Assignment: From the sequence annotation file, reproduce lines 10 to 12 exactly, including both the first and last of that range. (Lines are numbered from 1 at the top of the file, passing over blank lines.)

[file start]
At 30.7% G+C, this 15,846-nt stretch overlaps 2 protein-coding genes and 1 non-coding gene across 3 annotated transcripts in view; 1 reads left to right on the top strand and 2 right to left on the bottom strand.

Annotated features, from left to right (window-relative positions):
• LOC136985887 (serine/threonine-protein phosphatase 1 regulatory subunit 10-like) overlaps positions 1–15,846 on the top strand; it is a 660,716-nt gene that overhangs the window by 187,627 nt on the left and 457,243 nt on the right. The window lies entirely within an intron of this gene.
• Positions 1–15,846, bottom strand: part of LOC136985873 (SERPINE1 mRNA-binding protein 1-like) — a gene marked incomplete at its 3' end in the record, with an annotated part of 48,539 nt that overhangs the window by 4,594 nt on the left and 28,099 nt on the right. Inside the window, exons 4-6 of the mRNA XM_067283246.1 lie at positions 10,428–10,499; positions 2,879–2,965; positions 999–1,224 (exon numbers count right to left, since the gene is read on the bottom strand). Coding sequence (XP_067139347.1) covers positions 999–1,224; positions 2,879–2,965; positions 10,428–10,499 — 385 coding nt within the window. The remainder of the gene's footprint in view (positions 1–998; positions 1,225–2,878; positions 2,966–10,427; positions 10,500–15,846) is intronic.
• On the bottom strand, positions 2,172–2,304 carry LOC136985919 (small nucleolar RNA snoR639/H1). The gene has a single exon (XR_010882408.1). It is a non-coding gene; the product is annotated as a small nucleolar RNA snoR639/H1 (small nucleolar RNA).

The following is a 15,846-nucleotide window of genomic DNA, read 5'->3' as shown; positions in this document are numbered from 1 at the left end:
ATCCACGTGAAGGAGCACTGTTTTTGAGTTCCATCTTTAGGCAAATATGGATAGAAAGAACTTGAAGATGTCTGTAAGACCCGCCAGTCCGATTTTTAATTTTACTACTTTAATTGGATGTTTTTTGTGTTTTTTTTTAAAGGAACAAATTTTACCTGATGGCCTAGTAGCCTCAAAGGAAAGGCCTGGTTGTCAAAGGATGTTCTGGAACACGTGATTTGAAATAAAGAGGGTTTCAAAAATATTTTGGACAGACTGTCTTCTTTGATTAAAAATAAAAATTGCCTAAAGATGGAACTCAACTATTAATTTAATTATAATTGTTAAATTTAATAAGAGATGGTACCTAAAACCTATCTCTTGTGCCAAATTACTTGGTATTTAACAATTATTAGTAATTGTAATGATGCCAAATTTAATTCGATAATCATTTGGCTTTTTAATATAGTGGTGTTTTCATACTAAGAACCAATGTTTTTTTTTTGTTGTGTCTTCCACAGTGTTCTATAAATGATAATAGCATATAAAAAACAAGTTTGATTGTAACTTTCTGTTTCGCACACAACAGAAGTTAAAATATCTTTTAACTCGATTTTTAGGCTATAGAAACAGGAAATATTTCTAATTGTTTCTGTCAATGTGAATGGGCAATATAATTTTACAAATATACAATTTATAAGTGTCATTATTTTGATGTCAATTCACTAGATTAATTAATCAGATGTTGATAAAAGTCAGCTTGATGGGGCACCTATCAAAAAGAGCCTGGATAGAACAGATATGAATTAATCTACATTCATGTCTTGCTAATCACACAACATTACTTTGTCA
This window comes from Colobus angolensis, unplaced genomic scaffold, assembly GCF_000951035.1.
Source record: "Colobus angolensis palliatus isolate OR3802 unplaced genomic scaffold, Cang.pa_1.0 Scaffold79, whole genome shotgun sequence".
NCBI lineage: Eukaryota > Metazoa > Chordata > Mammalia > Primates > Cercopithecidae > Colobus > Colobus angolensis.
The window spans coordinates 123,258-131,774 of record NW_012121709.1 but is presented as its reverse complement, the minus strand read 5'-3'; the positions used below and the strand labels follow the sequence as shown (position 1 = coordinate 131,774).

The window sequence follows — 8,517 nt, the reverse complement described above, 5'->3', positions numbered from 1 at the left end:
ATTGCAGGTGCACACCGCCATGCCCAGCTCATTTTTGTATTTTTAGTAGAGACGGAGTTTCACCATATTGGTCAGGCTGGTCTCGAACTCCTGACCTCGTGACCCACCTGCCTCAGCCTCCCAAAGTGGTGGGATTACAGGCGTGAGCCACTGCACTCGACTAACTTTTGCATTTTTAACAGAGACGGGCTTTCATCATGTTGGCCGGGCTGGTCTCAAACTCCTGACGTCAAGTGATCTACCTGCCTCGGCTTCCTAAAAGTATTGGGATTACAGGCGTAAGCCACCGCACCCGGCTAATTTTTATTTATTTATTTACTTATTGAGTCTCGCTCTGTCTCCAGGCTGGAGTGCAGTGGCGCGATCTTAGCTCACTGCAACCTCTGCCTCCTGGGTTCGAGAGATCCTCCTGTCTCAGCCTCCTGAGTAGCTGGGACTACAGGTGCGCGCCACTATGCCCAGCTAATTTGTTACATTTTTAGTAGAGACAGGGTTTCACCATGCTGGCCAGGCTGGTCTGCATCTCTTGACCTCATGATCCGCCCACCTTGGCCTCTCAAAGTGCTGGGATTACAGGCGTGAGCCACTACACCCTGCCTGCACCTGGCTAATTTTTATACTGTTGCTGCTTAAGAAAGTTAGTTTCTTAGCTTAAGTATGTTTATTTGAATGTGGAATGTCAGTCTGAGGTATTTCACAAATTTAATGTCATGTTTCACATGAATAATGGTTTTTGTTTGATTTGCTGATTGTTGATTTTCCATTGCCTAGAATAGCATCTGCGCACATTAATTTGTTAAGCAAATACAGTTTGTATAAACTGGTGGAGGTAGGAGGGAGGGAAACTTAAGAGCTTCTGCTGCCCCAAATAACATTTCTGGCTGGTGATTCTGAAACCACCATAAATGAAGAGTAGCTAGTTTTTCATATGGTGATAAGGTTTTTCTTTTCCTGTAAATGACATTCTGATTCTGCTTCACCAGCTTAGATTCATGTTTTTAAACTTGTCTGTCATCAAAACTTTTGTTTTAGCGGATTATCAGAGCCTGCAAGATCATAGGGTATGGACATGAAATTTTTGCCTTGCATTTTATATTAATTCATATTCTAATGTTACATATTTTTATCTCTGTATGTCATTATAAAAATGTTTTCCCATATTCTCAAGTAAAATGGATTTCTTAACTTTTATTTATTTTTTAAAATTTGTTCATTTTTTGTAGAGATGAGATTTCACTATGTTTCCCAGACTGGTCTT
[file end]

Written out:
NCBI lineage: Eukaryota > Metazoa > Chordata > Mammalia > Primates > Cercopithecidae > Colobus > Colobus angolensis.
The window spans coordinates 123,258-131,774 of record NW_012121709.1 but is presented as its reverse complement, the minus strand read 5'-3'; the positions used below and the strand labels follow the sequence as shown (position 1 = coordinate 131,774).

The window sequence follows — 8,517 nt, the reverse complement described above, 5'->3', positions numbered from 1 at the left end: